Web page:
NTFPS-EP is a network working with adivasis on ecosystem conservation, advocacy and livelihoods
When we shift the focus from the timber a forest is usually valued for to the non-timber products it offers, a very different world opens up. Wild fruit, honey, gums and resin, fish and crab, fibre and flowers, birds’ eggs and bush meat, and medicinal barks are only some of the products that a forest may offer and which have been harvested and used for centuries by people who valued forests more than the timber-centric managers of our wild spaces.
The shift in perception, initiated by some researchers and alternative development groups about three to four decades ago, brought many elements into the frame of sustainable forest management. Importantly, it believed that forests can be used and managed well, without it being cordoned off into “Protected Areas” and cleansed of all human habitation. By doing so, it placed the many indigenous communities that live in and around forested habitats in the limelight. Such peoples often have a deep knowledge about their environment and use them wisely, with customary protocols for the harvest of natural resources, first fruit ceremonies for plant and animal species that they use, and the protection of sacred spaces.
Within what seemed a narrow field, of non-timber forest products (NTFPs) and their harvest, focused almost entirely on the market, NTFPs are known to impact several important issues. These include land tenures and legal rights over forest produce; village level negotiations over resources; and the adivasi peoples’ role in conservation and their livelihoods. About 10 per cent of our population are forest dwellers and a larger proportion depends directly and indirectly on forest resources. Markets and industry influence the rate and manner in which many NTFPs are extracted—oblivious to the fact that many species are getting scarcer by the day—hastening the need to ensure that protocols for harvests are in place.
The Non-Timber Forest Products Exchange Programme-Asia (NTFP-EP) is a network with presence in the Philippines, Indonesia, Vietnam, Cambodia, Malaysia and India. Its shared goal is to empower forest-based communities to make use of and manage forest resources judiciously, simultaneously respecting the integrity of their cultural traditions. The organisations within the NTFP-EP work with communities in developing and implementing initiatives that meet their needs, helping them market the surplus. (www.ntfp.org).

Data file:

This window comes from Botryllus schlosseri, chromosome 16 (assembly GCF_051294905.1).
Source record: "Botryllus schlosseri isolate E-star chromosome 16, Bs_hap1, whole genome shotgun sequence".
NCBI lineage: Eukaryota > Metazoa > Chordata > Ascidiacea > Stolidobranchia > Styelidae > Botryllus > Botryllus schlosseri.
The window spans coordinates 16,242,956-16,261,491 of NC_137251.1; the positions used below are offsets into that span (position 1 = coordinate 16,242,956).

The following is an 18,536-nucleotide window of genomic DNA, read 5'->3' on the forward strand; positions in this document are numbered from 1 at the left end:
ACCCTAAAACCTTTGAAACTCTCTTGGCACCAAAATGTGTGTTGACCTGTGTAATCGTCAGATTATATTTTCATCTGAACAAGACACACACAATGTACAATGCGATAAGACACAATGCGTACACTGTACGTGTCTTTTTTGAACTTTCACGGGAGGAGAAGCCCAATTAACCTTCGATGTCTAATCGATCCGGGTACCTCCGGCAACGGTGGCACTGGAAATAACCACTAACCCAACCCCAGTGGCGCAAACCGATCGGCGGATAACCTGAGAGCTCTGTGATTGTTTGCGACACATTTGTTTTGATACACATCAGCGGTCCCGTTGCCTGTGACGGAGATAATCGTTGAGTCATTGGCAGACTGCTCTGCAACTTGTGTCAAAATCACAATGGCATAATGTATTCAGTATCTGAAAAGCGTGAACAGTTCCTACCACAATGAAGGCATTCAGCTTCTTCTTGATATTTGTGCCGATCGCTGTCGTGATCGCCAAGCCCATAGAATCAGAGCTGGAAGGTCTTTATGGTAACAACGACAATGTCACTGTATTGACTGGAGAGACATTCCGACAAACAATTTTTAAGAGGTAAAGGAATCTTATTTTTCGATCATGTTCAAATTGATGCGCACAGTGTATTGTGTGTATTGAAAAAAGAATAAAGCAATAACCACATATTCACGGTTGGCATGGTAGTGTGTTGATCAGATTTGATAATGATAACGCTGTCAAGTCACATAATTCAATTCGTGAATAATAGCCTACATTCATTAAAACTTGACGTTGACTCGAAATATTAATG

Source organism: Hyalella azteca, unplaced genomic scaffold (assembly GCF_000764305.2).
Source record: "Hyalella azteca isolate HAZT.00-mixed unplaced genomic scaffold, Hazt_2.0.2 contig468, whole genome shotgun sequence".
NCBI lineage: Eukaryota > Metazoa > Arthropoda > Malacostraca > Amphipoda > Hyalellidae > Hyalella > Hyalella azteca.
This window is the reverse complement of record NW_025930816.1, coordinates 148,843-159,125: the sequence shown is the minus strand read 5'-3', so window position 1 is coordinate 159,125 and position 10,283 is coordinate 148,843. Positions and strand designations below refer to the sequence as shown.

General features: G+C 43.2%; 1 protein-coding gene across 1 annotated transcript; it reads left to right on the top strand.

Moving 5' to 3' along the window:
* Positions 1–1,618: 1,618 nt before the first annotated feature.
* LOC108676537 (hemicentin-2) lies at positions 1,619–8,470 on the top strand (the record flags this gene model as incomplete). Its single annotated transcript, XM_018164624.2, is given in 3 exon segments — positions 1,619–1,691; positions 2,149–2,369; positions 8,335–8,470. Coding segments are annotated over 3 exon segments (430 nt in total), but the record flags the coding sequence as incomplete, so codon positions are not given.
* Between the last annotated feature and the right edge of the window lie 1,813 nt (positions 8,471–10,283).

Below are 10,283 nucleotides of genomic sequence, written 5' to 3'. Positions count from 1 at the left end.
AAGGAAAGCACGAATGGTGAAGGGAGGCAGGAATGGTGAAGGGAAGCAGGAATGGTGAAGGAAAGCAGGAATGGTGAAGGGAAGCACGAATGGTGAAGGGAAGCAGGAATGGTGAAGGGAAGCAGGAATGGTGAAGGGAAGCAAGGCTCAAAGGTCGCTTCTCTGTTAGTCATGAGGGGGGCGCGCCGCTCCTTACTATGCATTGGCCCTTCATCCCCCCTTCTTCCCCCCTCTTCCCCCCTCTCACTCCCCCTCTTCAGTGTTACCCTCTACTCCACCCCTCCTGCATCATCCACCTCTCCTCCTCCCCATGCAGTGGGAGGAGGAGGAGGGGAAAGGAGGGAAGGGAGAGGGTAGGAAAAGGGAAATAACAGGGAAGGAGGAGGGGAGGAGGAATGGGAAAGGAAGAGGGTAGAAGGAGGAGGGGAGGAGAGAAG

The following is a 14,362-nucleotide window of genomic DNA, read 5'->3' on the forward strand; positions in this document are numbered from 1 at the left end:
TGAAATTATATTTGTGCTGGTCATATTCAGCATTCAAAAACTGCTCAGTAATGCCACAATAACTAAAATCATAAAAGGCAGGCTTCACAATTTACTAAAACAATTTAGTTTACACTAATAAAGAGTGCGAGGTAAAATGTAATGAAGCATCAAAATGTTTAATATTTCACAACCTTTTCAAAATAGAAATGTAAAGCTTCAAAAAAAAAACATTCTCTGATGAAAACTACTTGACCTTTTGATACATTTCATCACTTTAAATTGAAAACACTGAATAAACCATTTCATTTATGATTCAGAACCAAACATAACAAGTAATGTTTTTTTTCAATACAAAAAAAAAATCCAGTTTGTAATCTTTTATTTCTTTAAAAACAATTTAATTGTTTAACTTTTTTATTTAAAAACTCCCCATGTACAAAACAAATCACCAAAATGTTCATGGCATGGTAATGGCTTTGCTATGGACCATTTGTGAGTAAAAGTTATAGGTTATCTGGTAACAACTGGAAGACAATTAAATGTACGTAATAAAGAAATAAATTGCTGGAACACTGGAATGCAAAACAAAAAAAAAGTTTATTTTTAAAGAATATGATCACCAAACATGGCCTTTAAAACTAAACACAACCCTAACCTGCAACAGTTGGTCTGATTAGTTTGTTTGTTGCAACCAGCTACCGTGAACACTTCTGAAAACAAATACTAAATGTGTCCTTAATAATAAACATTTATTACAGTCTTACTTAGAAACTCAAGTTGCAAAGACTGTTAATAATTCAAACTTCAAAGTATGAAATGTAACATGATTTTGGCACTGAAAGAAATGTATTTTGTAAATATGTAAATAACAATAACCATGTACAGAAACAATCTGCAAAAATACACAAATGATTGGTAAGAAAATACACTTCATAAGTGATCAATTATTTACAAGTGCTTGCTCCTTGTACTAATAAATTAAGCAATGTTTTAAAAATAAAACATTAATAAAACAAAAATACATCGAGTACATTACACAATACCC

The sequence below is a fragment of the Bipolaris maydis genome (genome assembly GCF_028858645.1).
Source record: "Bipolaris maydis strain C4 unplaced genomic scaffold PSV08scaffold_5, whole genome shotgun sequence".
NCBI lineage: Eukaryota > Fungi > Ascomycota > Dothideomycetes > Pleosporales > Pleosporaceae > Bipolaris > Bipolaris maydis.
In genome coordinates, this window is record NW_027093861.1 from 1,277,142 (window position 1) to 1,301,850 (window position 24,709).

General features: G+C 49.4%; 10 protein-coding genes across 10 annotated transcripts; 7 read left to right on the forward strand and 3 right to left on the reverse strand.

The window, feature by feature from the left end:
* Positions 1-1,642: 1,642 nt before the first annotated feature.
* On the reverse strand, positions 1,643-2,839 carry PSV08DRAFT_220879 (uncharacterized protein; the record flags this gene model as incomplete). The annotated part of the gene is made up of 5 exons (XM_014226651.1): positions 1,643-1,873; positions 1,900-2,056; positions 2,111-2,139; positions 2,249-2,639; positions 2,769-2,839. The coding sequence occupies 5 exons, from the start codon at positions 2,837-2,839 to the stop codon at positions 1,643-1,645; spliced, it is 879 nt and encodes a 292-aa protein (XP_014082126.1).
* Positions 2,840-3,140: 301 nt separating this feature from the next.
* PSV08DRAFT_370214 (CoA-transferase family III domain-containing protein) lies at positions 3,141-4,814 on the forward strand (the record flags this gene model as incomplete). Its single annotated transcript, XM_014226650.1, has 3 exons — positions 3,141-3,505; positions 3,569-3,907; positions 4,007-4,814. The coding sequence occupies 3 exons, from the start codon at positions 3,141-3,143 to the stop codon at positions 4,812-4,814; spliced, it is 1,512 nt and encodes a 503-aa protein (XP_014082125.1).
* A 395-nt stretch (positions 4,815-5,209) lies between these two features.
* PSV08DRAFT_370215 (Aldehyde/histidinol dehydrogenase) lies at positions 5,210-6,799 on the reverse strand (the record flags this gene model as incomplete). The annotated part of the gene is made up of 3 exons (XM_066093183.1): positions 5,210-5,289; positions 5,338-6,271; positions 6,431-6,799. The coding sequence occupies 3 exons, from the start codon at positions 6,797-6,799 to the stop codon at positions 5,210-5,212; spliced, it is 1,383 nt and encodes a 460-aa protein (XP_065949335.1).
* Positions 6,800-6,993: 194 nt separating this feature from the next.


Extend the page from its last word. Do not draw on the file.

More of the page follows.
In India the programme’s activities are, at present, confined to Tamil Nadu, Kerala, Karnataka, Andhra Pradesh, Odisha, Chhattisgarh and Maharashtra. Much of the work undertaken is with adivasi communities, broadly in the three fields of ecosystem conservation, advocacy and livelihoods. The activities range from establishing nurseries to planting of native and NTFP-EP plant species, protecting sacred groves and community forests; from making the Panchayat Extension for Scheduled Areas Act (PESA) and the Forest Rights Act work for the people in the villages, and planning the proper restoration and management of claimed lands; from using sustainable harvest protocols to procure NTFPs to value-adding and marketing them. These areas of work go hand in hand. The secretariat for the India-network is in the Keystone Foundation, Kotagiri, Tamil Nadu. (http://keystone-foundation.org/ and http://ntfp.org.in).
NTFPs pervade our homes and lives in more ways than we realise. The tejpatta that gives food a pleasant aroma, the frankincense in the agarbattis we light in our shrines, the tendu-leaf bidis that men puff, the bamboo winnows and baskets in any kitchen, the gums in our laddus, the lacquer bangles that adorn women’s wrists, even paints and varnishes, the fashionable shawl woven of tassar silk, are some examples. The adivasi who collect these products take much risk to procure some of them, as when they climb tall trees for cocoons or for the resin. The exchange programme strives for their well-being as well as for the prudent harvest of these products, both crucial for a development and conservation agenda. In the columns that follow, we hope to bring in stories that link the forest and forest-dependent communities to our daily life.
Madhu Ramnath is an ethno-botanist
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